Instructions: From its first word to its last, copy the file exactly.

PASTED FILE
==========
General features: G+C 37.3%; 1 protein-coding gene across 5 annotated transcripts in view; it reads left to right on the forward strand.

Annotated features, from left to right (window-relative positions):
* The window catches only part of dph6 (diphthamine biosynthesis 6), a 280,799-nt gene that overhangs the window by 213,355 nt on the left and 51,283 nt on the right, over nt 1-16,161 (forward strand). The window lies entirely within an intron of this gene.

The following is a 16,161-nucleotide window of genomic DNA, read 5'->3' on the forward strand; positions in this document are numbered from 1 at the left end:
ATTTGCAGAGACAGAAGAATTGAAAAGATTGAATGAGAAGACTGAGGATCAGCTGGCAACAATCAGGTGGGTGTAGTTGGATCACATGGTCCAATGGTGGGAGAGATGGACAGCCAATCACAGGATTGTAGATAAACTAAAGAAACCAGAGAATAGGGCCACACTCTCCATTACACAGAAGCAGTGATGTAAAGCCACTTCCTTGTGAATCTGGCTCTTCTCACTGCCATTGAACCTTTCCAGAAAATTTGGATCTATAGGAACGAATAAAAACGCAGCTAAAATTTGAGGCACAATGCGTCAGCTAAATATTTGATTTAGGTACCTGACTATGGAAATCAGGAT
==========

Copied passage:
General features: G+C 37.3%; 1 protein-coding gene across 5 annotated transcripts in view; it reads left to right on the forward strand.

Annotated features, from left to right (window-relative positions):
* The window catches only part of dph6 (diphthamine biosynthesis 6), a 280,799-nt gene that overhangs the window by 213,355 nt on the left and 51,283 nt on the right, over nt 1-16,161 (forward strand). The window lies entirely within an intron of this gene.

The following is a 16,161-nucleotide window of genomic DNA, read 5'->3' on the forward strand; positions in this document are numbered from 1 at the left end:
ATTTGCAGAGACAGAAGAATTGAAAAGATTGAATGAGAAGACTGAGGATCAGCTGGCAACAATCAGGTGGGTGTAGTTGGATCACATGGTCCAATGGTGGGAGAGATGGACAGCCAATCACAGGATTGTAGATAAACTAAAGAAACCAGAGAATAGGGCCACACTCTCCATTACACAGAAGCAGTGATGTAAAGCCACTTCCTTGTGAATCTGGCTCTTCTCACTGCCATTGAACCTTTCCAGAAAATTTGGATCTATAGGAACGAATAAAAACGCAGCTAAAATTTGAGGCACAATGCGTCAGCTAAATATTTGATTTAGGTACCTGACTATGGAAATCAGGAT